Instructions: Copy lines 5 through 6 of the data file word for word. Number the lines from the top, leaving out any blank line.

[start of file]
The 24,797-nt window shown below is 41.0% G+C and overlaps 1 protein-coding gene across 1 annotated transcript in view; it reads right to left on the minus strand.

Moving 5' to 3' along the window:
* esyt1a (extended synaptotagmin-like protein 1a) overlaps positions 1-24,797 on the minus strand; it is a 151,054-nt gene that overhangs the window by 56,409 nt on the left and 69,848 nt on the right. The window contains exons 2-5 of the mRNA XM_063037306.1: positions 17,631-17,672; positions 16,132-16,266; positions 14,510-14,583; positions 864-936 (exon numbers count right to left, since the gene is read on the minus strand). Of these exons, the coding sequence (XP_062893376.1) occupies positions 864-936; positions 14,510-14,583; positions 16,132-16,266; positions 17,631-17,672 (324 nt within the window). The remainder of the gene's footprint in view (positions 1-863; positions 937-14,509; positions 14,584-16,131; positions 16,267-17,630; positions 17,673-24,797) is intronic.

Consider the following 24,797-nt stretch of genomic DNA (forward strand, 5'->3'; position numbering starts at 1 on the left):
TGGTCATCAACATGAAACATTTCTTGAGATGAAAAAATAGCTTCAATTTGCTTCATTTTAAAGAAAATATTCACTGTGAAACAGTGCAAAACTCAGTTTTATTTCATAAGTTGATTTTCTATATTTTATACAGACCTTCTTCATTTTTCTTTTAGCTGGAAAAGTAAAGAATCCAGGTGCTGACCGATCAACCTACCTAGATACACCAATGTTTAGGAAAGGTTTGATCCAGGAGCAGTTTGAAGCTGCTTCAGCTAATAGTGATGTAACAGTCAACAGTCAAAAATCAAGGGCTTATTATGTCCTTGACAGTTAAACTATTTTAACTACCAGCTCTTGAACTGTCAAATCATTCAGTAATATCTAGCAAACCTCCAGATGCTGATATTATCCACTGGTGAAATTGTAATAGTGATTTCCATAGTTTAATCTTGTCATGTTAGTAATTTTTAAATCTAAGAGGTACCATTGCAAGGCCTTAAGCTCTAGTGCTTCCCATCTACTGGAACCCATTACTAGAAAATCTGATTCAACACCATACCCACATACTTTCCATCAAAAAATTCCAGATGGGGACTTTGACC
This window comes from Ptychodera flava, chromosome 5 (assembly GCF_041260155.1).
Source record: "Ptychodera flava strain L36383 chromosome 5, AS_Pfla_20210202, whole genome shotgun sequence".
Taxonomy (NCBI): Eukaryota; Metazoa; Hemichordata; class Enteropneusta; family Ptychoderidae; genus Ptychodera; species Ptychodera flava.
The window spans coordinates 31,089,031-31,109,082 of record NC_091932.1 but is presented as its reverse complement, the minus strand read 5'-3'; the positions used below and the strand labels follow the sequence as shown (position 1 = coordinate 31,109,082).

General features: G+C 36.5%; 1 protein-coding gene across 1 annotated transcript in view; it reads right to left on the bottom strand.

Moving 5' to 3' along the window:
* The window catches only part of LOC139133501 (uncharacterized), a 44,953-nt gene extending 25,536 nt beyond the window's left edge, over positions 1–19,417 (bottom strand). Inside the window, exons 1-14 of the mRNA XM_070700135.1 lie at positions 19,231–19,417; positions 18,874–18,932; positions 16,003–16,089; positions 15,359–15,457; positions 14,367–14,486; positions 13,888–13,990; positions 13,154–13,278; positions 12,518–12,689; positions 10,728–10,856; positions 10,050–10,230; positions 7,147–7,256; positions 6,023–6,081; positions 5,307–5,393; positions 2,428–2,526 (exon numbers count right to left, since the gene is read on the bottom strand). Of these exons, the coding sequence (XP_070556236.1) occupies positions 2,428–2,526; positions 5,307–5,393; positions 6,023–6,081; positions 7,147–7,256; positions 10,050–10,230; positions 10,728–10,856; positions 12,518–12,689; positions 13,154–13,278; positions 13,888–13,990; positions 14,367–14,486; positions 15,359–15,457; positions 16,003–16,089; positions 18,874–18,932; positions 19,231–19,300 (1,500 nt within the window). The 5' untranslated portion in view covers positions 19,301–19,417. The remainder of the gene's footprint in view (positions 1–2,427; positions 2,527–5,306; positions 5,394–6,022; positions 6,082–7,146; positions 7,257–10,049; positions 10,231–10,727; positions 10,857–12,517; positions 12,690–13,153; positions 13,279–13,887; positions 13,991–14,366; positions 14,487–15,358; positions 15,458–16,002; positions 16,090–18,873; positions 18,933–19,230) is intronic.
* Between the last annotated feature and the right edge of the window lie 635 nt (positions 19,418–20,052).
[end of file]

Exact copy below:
TGGTCATCAACATGAAACATTTCTTGAGATGAAAAAATAGCTTCAATTTGCTTCATTTTAAAGAAAATATTCACTGTGAAACAGTGCAAAACTCAGTTTTATTTCATAAGTTGATTTTCTATATTTTATACAGACCTTCTTCATTTTTCTTTTAGCTGGAAAAGTAAAGAATCCAGGTGCTGACCGATCAACCTACCTAGATACACCAATGTTTAGGAAAGGTTTGATCCAGGAGCAGTTTGAAGCTGCTTCAGCTAATAGTGATGTAACAGTCAACAGTCAAAAATCAAGGGCTTATTATGTCCTTGACAGTTAAACTATTTTAACTACCAGCTCTTGAACTGTCAAATCATTCAGTAATATCTAGCAAACCTCCAGATGCTGATATTATCCACTGGTGAAATTGTAATAGTGATTTCCATAGTTTAATCTTGTCATGTTAGTAATTTTTAAATCTAAGAGGTACCATTGCAAGGCCTTAAGCTCTAGTGCTTCCCATCTACTGGAACCCATTACTAGAAAATCTGATTCAACACCATACCCACATACTTTCCATCAAAAAATTCCAGATGGGGACTTTGACC
This window comes from Ptychodera flava, chromosome 5 (assembly GCF_041260155.1).